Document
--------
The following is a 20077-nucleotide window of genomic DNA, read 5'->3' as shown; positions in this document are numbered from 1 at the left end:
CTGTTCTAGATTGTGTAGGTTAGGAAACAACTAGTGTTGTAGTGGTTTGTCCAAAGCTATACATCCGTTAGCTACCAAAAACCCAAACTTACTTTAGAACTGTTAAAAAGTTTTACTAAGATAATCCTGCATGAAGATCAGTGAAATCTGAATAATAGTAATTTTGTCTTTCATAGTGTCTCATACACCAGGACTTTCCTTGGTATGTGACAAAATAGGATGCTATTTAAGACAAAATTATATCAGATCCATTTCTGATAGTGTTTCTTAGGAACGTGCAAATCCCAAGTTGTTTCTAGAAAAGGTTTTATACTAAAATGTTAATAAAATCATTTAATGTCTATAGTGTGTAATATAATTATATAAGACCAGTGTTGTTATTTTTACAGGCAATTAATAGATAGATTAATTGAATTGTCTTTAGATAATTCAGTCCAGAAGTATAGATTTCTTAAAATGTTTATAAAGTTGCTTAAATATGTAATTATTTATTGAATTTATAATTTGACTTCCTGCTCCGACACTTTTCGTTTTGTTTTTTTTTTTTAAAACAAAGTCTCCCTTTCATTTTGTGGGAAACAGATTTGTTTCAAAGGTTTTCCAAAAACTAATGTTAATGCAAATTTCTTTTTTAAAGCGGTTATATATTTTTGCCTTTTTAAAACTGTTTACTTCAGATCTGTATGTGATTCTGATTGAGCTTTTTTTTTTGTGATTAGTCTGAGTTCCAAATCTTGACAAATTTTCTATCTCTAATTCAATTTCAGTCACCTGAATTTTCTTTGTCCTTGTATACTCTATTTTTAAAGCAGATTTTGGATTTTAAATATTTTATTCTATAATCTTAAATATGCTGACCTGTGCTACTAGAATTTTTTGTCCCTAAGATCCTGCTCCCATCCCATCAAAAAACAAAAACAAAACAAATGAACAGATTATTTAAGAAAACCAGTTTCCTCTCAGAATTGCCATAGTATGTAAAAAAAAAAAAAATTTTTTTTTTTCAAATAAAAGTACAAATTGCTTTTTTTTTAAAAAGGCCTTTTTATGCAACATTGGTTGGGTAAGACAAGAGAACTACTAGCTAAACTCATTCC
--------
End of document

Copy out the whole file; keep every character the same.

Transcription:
The following is a 20077-nucleotide window of genomic DNA, read 5'->3' as shown; positions in this document are numbered from 1 at the left end:
CTGTTCTAGATTGTGTAGGTTAGGAAACAACTAGTGTTGTAGTGGTTTGTCCAAAGCTATACATCCGTTAGCTACCAAAAACCCAAACTTACTTTAGAACTGTTAAAAAGTTTTACTAAGATAATCCTGCATGAAGATCAGTGAAATCTGAATAATAGTAATTTTGTCTTTCATAGTGTCTCATACACCAGGACTTTCCTTGGTATGTGACAAAATAGGATGCTATTTAAGACAAAATTATATCAGATCCATTTCTGATAGTGTTTCTTAGGAACGTGCAAATCCCAAGTTGTTTCTAGAAAAGGTTTTATACTAAAATGTTAATAAAATCATTTAATGTCTATAGTGTGTAATATAATTATATAAGACCAGTGTTGTTATTTTTACAGGCAATTAATAGATAGATTAATTGAATTGTCTTTAGATAATTCAGTCCAGAAGTATAGATTTCTTAAAATGTTTATAAAGTTGCTTAAATATGTAATTATTTATTGAATTTATAATTTGACTTCCTGCTCCGACACTTTTCGTTTTGTTTTTTTTTTTTAAAACAAAGTCTCCCTTTCATTTTGTGGGAAACAGATTTGTTTCAAAGGTTTTCCAAAAACTAATGTTAATGCAAATTTCTTTTTTAAAGCGGTTATATATTTTTGCCTTTTTAAAACTGTTTACTTCAGATCTGTATGTGATTCTGATTGAGCTTTTTTTTTTGTGATTAGTCTGAGTTCCAAATCTTGACAAATTTTCTATCTCTAATTCAATTTCAGTCACCTGAATTTTCTTTGTCCTTGTATACTCTATTTTTAAAGCAGATTTTGGATTTTAAATATTTTATTCTATAATCTTAAATATGCTGACCTGTGCTACTAGAATTTTTTGTCCCTAAGATCCTGCTCCCATCCCATCAAAAAACAAAAACAAAACAAATGAACAGATTATTTAAGAAAACCAGTTTCCTCTCAGAATTGCCATAGTATGTAAAAAAAAAAAAAATTTTTTTTTTTCAAATAAAAGTACAAATTGCTTTTTTTTTAAAAAGGCCTTTTTATGCAACATTGGTTGGGTAAGACAAGAGAACTACTAGCTAAACTCATTCC